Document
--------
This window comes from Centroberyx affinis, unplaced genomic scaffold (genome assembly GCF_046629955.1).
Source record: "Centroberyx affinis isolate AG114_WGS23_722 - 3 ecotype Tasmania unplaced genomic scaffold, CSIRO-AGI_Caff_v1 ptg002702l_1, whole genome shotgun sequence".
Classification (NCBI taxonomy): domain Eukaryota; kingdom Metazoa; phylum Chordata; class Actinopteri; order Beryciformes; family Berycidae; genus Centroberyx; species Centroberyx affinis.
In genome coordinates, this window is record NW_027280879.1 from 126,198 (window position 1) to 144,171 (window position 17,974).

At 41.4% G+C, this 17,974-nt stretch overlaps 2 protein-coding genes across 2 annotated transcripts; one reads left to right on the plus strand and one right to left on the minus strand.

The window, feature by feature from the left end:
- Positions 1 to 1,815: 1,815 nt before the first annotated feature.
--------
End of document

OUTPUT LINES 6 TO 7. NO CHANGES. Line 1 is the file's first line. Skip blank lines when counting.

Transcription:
The window, feature by feature from the left end:
- Positions 1 to 1,815: 1,815 nt before the first annotated feature.